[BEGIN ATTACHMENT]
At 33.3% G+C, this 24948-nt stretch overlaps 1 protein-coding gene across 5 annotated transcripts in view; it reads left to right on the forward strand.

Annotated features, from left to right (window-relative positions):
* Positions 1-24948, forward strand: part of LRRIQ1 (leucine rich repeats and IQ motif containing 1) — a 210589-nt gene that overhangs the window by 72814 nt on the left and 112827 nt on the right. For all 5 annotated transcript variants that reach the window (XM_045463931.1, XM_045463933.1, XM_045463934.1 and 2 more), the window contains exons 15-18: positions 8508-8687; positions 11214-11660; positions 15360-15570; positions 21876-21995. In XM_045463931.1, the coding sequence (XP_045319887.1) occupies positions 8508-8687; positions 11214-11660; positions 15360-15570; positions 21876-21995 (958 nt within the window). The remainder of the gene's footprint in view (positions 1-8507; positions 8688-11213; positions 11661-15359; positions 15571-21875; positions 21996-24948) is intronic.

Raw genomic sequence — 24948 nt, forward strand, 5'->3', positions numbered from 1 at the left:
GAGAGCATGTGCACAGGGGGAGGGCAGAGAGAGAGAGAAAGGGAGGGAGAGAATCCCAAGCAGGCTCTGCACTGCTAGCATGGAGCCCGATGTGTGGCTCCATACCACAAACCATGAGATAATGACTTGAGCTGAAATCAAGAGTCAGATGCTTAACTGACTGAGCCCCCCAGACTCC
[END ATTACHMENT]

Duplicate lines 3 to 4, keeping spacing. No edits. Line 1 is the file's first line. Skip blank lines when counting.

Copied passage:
* Positions 1-24948, forward strand: part of LRRIQ1 (leucine rich repeats and IQ motif containing 1) — a 210589-nt gene that overhangs the window by 72814 nt on the left and 112827 nt on the right. For all 5 annotated transcript variants that reach the window (XM_045463931.1, XM_045463933.1, XM_045463934.1 and 2 more), the window contains exons 15-18: positions 8508-8687; positions 11214-11660; positions 15360-15570; positions 21876-21995. In XM_045463931.1, the coding sequence (XP_045319887.1) occupies positions 8508-8687; positions 11214-11660; positions 15360-15570; positions 21876-21995 (958 nt within the window). The remainder of the gene's footprint in view (positions 1-8507; positions 8688-11213; positions 11661-15359; positions 15571-21875; positions 21996-24948) is intronic.

Raw genomic sequence — 24948 nt, forward strand, 5'->3', positions numbered from 1 at the left: